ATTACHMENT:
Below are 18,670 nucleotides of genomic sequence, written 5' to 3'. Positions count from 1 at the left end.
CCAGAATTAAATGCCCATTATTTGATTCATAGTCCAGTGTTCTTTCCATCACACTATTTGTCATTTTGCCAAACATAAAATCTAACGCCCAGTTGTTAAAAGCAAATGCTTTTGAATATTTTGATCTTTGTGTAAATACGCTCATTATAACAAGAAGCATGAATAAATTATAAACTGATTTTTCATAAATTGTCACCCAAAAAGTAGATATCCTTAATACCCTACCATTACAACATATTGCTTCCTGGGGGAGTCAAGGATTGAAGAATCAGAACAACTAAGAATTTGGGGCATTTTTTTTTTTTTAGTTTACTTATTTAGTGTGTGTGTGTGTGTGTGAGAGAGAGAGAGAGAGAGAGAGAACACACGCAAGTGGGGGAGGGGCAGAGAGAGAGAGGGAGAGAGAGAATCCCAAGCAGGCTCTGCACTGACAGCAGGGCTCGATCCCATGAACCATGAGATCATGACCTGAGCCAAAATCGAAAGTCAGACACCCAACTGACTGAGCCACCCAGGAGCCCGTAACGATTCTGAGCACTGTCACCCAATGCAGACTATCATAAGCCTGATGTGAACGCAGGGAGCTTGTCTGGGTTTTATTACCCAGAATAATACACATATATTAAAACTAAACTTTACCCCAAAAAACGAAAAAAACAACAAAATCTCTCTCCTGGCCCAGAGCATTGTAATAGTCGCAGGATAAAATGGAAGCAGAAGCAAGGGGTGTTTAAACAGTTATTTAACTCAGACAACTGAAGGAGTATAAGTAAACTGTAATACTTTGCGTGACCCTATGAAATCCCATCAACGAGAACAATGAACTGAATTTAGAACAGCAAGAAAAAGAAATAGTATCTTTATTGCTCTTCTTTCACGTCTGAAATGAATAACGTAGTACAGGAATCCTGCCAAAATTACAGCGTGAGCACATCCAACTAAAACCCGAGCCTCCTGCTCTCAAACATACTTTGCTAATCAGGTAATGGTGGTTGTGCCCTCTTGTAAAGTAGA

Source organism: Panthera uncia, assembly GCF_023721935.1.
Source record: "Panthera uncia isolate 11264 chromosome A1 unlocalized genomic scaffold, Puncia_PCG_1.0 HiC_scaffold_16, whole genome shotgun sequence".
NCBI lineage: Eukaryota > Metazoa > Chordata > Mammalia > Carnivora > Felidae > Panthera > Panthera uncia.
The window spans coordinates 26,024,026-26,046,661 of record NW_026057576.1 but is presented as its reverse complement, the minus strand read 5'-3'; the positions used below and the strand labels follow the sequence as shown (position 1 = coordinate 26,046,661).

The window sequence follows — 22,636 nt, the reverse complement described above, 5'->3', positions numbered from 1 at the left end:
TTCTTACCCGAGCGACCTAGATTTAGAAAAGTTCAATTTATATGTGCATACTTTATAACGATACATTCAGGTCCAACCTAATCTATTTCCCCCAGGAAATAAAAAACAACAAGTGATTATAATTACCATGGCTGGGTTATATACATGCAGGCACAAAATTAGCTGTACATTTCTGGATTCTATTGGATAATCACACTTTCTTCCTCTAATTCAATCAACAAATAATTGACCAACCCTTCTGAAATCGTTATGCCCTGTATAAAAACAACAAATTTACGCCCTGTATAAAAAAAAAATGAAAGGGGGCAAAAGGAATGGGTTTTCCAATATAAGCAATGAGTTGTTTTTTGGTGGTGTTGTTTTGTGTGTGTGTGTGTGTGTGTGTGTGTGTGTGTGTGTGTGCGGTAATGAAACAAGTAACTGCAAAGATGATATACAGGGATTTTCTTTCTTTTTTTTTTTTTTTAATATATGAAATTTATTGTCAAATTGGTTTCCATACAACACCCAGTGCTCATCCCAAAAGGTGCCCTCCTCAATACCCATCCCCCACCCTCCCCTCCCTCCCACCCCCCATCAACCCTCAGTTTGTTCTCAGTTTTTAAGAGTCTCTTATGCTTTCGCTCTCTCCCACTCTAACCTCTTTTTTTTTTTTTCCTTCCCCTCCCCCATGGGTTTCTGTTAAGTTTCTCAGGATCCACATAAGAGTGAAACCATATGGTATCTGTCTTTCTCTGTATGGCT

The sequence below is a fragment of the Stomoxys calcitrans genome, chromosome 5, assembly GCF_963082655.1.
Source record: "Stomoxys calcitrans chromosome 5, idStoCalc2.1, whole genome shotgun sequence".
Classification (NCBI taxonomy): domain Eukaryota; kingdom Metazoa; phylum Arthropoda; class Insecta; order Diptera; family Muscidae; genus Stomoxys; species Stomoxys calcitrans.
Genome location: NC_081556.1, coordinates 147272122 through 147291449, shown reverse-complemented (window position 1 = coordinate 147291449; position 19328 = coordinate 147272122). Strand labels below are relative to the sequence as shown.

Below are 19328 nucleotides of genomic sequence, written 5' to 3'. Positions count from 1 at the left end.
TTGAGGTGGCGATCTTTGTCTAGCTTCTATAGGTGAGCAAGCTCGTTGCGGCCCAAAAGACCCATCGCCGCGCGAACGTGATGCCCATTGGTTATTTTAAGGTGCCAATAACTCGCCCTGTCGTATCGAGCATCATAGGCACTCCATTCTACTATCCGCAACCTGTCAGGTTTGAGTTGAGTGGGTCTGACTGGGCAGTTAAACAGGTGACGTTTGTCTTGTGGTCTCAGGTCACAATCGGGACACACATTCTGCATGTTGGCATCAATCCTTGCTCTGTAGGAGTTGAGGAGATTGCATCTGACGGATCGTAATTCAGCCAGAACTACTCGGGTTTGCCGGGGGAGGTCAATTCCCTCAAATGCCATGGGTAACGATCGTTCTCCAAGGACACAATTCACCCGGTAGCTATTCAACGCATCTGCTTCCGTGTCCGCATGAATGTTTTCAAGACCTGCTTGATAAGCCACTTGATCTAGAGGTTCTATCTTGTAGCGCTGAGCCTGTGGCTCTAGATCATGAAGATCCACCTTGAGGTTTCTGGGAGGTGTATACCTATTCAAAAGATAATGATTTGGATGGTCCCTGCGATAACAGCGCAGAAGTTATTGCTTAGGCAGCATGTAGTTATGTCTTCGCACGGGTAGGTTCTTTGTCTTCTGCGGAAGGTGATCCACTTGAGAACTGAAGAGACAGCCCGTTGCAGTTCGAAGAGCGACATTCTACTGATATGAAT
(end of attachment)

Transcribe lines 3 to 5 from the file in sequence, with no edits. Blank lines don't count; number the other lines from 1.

Source organism: Panthera uncia, assembly GCF_023721935.1.
Source record: "Panthera uncia isolate 11264 chromosome A1 unlocalized genomic scaffold, Puncia_PCG_1.0 HiC_scaffold_16, whole genome shotgun sequence".
NCBI lineage: Eukaryota > Metazoa > Chordata > Mammalia > Carnivora > Felidae > Panthera > Panthera uncia.